Health officials announced Thursday the Forrest County man with a presumptive case of the COVID-19 coronavirus traveled by airplane from south Florida to the Gulfport-Biloxi International Airport earlier this week.
During a press conference at Forrest General Hospital, Dr. Rambod Rouhbakhsh, who serves as assistant director of the hospital’s Family Medicine Residency Program, and Forrest Health Chief Medical Officer Dr. Steve Farrell said the 49-year-old man is self-quarantined at his home and doing well.
“Without revealing private health information, (he’s doing) good,” Rouhbakhsh said. “The patient is doing well, at home, and we are checking in with him several times a day.”
Because of legal reasons, officials cannot release the identity – or occupation – of the patient.
“Every patient deserves privacy, no matter who they are,” Rouhbakhsh said. “So any identifying information is, frankly, illegal. So we can’t identify anything or reveal that.”
On Wednesday, hospital officials received confirmation from the Mississippi State Department of Health that a Forrest County resident had tested positive for the coronavirus. The man had returned to Hattiesburg Monday after his trip to Florida, and on Tuesday began experiencing fever, coughing and muscle aches.
The patient visited one of the hospital’s clinics, where nasal and oral swabs were obtained and submitted to the state lab for testing. The patient called ahead before arriving at the clinic, and was gloved and masked prior to entry to prevent any possible transmission to workers or other patients.
He was then sent home for self-quarantine.
“I want to underline how exactly perfect this patient handled this interaction,” Rouhbakhsh said. “Had it not been called in ahead of time, had we not been prepared with masks and gloves, it would have been a much greater (risk of) exposure.”
The patient traveled to Florida with a companion, who visited another clinic to have nasal and oral swabs submitted for testing. Officials are still awaiting those test results.
“We want to thank that patient for calling ahead and presenting himself, and we wish him a speedy recovery,” Rouhbakhsh said.
The doctors stressed that an exposed person who walks through an airport does not put other passengers at risk of contracting the virus, and air travel remains safe.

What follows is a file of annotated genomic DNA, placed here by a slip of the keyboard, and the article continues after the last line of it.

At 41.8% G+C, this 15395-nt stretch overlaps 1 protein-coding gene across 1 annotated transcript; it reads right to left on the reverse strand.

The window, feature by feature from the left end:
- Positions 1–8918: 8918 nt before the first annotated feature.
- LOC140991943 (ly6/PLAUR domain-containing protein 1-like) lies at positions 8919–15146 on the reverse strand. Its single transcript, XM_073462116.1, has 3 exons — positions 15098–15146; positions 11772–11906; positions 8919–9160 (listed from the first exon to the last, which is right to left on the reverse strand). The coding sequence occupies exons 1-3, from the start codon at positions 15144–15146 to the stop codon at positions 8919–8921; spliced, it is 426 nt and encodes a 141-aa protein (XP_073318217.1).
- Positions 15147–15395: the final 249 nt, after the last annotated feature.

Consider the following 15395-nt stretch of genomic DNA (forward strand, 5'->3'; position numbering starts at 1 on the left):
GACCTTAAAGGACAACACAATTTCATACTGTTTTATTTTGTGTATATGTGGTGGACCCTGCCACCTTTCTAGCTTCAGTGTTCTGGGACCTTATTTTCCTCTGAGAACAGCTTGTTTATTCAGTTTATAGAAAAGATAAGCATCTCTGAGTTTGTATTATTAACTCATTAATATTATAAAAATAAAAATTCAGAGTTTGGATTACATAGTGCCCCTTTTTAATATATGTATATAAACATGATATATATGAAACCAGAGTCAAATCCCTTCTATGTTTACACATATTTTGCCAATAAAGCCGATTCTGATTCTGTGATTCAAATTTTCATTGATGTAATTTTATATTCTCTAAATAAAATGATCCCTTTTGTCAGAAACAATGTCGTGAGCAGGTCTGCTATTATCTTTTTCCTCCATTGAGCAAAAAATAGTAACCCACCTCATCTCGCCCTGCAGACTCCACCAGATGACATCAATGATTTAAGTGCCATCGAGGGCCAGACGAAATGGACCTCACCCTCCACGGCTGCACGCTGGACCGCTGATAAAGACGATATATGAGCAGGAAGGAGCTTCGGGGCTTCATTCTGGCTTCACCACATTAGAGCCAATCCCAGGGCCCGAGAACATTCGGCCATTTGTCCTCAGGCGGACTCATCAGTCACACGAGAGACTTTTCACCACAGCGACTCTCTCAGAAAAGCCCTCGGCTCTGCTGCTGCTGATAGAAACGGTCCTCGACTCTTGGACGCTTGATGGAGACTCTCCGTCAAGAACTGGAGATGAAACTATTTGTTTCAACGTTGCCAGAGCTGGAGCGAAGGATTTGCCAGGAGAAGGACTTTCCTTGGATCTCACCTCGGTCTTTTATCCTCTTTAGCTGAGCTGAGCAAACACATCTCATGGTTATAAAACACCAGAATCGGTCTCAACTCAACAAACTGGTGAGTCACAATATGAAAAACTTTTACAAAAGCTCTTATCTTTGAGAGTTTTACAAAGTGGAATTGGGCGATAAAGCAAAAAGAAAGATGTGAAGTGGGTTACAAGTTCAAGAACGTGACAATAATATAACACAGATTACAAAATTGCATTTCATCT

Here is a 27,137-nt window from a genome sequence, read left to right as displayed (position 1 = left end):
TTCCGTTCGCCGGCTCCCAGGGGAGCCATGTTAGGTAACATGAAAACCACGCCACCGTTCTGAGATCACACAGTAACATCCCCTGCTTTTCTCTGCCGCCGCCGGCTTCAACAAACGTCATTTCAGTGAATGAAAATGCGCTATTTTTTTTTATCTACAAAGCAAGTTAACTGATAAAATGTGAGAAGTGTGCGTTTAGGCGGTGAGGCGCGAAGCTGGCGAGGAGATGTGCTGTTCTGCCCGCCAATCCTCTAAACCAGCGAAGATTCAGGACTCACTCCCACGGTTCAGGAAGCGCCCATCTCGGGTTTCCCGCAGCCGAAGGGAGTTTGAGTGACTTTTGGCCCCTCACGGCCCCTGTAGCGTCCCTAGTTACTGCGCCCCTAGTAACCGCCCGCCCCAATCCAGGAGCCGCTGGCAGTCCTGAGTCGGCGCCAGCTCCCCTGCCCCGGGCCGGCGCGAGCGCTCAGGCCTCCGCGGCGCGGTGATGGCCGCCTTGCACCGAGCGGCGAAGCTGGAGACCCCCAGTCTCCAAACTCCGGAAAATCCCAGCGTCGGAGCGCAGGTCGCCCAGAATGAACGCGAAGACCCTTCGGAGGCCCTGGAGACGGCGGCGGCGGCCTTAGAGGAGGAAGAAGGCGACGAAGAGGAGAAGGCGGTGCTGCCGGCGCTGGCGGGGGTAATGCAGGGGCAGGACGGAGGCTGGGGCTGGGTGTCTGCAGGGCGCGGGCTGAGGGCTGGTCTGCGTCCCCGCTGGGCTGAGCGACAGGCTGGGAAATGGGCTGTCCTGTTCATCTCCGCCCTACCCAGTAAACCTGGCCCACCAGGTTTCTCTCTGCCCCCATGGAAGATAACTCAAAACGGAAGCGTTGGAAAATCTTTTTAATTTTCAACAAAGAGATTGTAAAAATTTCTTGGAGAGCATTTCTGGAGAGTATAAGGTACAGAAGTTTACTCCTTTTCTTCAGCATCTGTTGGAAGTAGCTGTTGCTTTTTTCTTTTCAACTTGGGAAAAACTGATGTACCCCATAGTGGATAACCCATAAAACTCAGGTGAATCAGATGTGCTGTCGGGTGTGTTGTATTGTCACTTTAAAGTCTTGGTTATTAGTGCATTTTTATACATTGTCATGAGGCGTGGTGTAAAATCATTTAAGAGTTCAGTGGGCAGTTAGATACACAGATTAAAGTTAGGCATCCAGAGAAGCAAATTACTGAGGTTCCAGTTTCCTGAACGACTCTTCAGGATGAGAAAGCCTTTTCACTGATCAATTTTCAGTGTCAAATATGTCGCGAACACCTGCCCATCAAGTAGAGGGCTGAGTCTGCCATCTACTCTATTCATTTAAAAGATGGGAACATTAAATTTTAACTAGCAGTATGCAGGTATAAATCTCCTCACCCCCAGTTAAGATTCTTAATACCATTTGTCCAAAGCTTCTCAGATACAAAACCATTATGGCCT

“This patient did not have symptoms at that time, so it’s not as if everybody that’s come into contact with this patient that became ill on Tuesday is now at risk,” Rouhbakhsh said. “That’s not the case. If you were exposed to this person, and now you are ill, now we start thinking maybe you have this virus.”
Forrest General Hospital staff has sent a total of three samples for coronavirus testing to the state lab, all of which have come back negative.
To put the number of coronavirus cases in perspective, in 2018 the hospital treated 1,642 confirmed cases of the flu virus.
“It is likely that patients with these symptoms have an illness other than COVID-19,” Rouhbakhsh said. “Nevertheless, we were aware that cases would eventually come to our state, and we have been preparing for weeks and are ready to care for our patients. We will get through this.”
Because of the shortage of personal protective equipment – such as masks, gloves and gowns – caused by outbreaks of the virus overseas and the national attention it has received, the hospital is currently limiting the number of visitors allowed to the hospital. As of Thursday, only one visitor per patient will be allowed until more supplies become available.
Rouhbakhsh said the incubation period of the virus can range between 2 and 14 days – with a median of 5.1 days – and the infectivity of the virus is highest in the first two days of symptoms.
“So thus far, we base it off when you have symptoms, and we look back,” he said. “It could be 14 or down to 2 days in which you were exposed. So it’s really hard to know where you got it from, but it almost doesn’t matter because you can’t give it to others until you’re sick yourself.”
Mayor Toby Barker and David Hogan, president of the Forrest County Board of Supervisors, urged residents to avoid large gatherings, particularly those with more than 250 people, such as festivals or concerts.
“We are blessed to have the most premiere health care providers in our region, so if you start showing symptoms – fever over 100 degrees, shortness of breath, coughing – contact your primary care giver,” Hogan said. “Let him or her know what’s going on, and they will direct you how to be treated properly.
“Let’s be smart – let’s avoid large gatherings, let’s wash our hands frequently, and avoid touching. Time will take care of this. It’s likely that it may get worse before it gets better, but as long as we’re smart, we’ll overcome this.”
Any city events that may be postponed or cancelled will be listed at www.hattiesburgms.com/coronavirus.